How many of you took group fitness classes in the 1980s? Do you remember exercises that mimicked the “downward dog” and “plough” poses? During those years, many fitness instructors—specifically those who taught aerobics when
it was associated with veterans Jacki Sorensen and Jane Fonda—used yoga- and Pilates-based movements in their classes without knowing it.
Today, the mind-body movement continues to grow in popularity. And group fitness instructors are in a prime position to borrow and adapt moves for interested participants, who may feel too intimidated to attend classes dedicated completely to mind-body disciplines.
You can easily add challenging, user-friendly and practical yoga- and Pilates-based moves to your existing classes. Whether you include them in the cool-down of a step class or in the muscle-conditioning section of a high-low class, mind-body moves offer participants the core strength training and flexibility benefits they need to stimulate their workouts.
A Gentle Transition
Teaching mind-body exercises requires special training, but you don’t need to be an expert to introduce a few modified moves. You do, however, need to get participants on your side if you want them to embrace the new style. Many participants attend cardio classes because they want to “feel” like they
are working out. They reject yoga or Pilates because they perceive it is too easy and are surprised to discover that many moves are quite challenging.
On the other hand, too much stillness or breathing (the “mind” aspect) may make people feel uncomfortable. It
is difficult to challenge the mind-set
of participants who are overly focused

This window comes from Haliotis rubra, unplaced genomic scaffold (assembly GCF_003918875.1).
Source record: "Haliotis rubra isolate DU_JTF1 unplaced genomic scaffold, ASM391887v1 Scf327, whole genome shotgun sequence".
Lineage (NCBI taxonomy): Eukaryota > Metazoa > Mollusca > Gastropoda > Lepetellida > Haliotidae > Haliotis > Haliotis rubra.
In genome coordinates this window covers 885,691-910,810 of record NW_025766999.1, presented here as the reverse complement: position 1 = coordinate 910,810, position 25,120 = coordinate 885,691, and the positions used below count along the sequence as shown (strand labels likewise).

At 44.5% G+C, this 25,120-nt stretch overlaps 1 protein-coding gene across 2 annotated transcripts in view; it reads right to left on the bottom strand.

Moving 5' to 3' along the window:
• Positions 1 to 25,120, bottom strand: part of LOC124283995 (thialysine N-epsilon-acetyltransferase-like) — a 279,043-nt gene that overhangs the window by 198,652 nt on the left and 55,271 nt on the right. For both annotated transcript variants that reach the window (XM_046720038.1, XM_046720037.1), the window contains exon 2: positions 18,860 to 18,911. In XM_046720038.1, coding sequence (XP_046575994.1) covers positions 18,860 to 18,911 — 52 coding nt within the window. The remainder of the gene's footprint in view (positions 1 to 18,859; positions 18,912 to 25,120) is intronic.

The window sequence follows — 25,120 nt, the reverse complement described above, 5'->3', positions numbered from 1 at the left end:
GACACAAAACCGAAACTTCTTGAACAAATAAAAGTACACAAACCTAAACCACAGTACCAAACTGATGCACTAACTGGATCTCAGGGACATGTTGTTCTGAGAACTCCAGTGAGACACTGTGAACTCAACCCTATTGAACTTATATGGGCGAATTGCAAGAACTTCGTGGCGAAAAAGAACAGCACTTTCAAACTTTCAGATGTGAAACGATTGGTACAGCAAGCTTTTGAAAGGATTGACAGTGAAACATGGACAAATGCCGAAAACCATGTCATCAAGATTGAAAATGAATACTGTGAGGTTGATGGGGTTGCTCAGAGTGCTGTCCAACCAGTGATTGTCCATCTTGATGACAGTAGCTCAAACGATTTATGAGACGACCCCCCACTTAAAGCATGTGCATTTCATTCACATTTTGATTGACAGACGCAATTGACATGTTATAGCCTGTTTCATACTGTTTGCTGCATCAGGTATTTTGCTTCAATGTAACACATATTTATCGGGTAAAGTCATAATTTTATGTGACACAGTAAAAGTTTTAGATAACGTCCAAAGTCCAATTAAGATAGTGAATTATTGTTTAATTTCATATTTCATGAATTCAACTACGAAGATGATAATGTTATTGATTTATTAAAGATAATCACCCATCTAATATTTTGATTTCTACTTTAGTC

on how they look, rather than on
how they function.
Be aware that you need a subtle transition when introducing these moves to a “traditional” exercise class. The “more is better” attitude has no place in a mind-body setting. Tell students it’s not about how fast they can go or how many repetitions they can do; it’s about making the most of the movements themselves. These exercises require the ability to coordinate sensory and spatial awareness with postural focus, agility, strength and flexibility. Participants must be patient
and relax as they explore the mind-body connection.
Create Right Expectations
Many of the new patterns will feel “mildly uncomfortable.” This is
normal. The discomfort is due to the
unfamiliar stimulus the exercises
present. This should not be confused with a “painful workout experience,” which indicates one of two things: Either the exercises are inappropriate for the participant because of a preexisting medical condition, or the
participant is performing the moves
Alter your language when preparing students for these new exercises. Don’t say, “Let’s cool down and work our abs.” Do say, “Let’s practice some yoga postures and then do core-conditioning exercises for our abs.” Vary your cues and change the traditional reminders. Don’t say, “Drop your shoulders and pull in your abs.” Do say, “Release
your stress and lead with your heart.”
Safe and Effective Teaching
Safety is a priority when teaching yoga- and Pilates-based movements, especially when participants are unfamiliar with the format. A good rule of thumb is to use common sense and monitor participants’ body language to assess their skill levels.
Experienced mind-body instructors understand and can communicate how mind-body interaction, breathing and muscle relaxation techniques interrelate. An effective instructor has a good eye for posture and alignment and can teach proper breathing in a matter of minutes. Instruction time is often limited, so exercises need to be succinctly cued and easily modifiable. A good practical focus emphasizes anatomy,
kinesiology and biomechanics, along with cuing and exercise modifications common to a group exercise setting.
Mind-body techniques are new to many fitness participants, and learning new moves can be daunting. However, participants soon learn that select exercises adapted from yoga and Pilates can enhance their fitness. By opening the door to this new world, instructors can help redefine what it means to be fit.
- Don’t overwhelm participants with too much stillness or too many breathing techniques in the beginning.
- Vary cues and change traditional reminders to encourage mind-body awareness and movement modifications when necessary.
- Remind participants that moves are progress-oriented and skill levels will improve with practice.